1. re: Melanie Wong
                    ipsedixit Apr 16, 2013 11:16 AM

                    Yes you're right.

                    1. re: Melanie Wong
                      MGZ Apr 16, 2013 11:35 AM

                      Yeah, I'd likely just submerge the bugs in water for a minute or so before cleaning and chopping. Pumpkin is not readily available in NJ right now, but there are some hard squashes still around. Whadda you think about lobster and roasted acorn squash for a dumpling. Any thoughts as to seasoning?

              2. JAB Apr 16, 2013 08:57 AM

                Cod fish.

                2 Replies
                1. re: JAB
                  ipsedixit Apr 16, 2013 10:08 AM

                  Cod fish.
                  ______________________________

                  As opposed to ... cod beef?

                  :-)

                  1. re: ipsedixit
                    JAB Apr 16, 2013 10:13 AM

                    As oppossed to Sole fish. ;>)

                2. K K Apr 16, 2013 09:37 AM

                  Tie between pork and cabbage or pork and chive.

                  Next up, fish and chive, with a tie between shrimp and chive, or shrimp + pork + chive.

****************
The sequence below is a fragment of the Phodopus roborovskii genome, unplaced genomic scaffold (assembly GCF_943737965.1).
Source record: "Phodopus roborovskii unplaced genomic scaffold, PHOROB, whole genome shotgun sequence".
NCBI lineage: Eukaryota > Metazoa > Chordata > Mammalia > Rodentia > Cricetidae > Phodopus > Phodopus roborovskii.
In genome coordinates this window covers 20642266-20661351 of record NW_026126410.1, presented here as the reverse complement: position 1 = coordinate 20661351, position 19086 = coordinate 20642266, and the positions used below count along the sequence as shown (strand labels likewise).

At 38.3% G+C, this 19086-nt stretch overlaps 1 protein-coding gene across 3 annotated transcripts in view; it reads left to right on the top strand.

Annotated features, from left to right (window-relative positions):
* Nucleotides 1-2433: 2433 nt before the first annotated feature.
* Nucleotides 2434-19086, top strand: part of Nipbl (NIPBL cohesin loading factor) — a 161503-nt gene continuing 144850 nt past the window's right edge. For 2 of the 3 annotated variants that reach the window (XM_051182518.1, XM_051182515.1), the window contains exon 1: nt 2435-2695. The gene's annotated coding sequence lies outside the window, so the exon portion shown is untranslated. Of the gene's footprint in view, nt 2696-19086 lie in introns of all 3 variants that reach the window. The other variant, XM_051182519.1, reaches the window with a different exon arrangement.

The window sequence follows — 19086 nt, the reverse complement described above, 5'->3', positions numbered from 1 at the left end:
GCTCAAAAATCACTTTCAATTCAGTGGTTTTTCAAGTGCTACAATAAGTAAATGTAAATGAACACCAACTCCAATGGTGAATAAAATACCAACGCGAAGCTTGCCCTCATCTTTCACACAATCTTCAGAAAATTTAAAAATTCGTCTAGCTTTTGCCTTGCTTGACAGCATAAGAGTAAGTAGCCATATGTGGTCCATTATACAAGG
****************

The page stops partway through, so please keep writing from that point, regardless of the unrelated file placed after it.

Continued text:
But when I go to Hong Kong next, there is a place I want to try where they do pork and fennel, and a made to order tomato and egg (where they remove the tomato skin by hand).

                  Equally important to the experience is either a quality black vinegar for dipping, or the right texture and flavored chili sauce (but not doubanjiang).

                  5 Replies
                  1. re: K K
                    ipsedixit Apr 16, 2013 10:09 AM

                    Ever try shrimp and pumpkin? Very good combo.

                    1. re: ipsedixit
                      K K Apr 16, 2013 10:15 AM

                      Good to know, thanks...but that combo is almost non existant at the restaurants I frequent.

                      Do you do the one bite raw garlic one bite dumpling approach of eating? Used to do that at home. But outside, I just swipe some chili sauce (and also use that chili sauce on cold side dishes).

                      Speaking of which, what are your favorite cold side dishes to order to eat with dumplings. It's a must and part of the experience when eating outside.

                      1. re: K K
                        ipsedixit Apr 16, 2013 10:20 AM

                        If you are ever in LA/SGV, 101 Noodle makes shrimp and pumpkin dumplings.
                        http://www.101noodleexpress.com/index...

                        Of course I know about the one bite garlic, but I do it more than with dumplings, and probably more often in public than I should.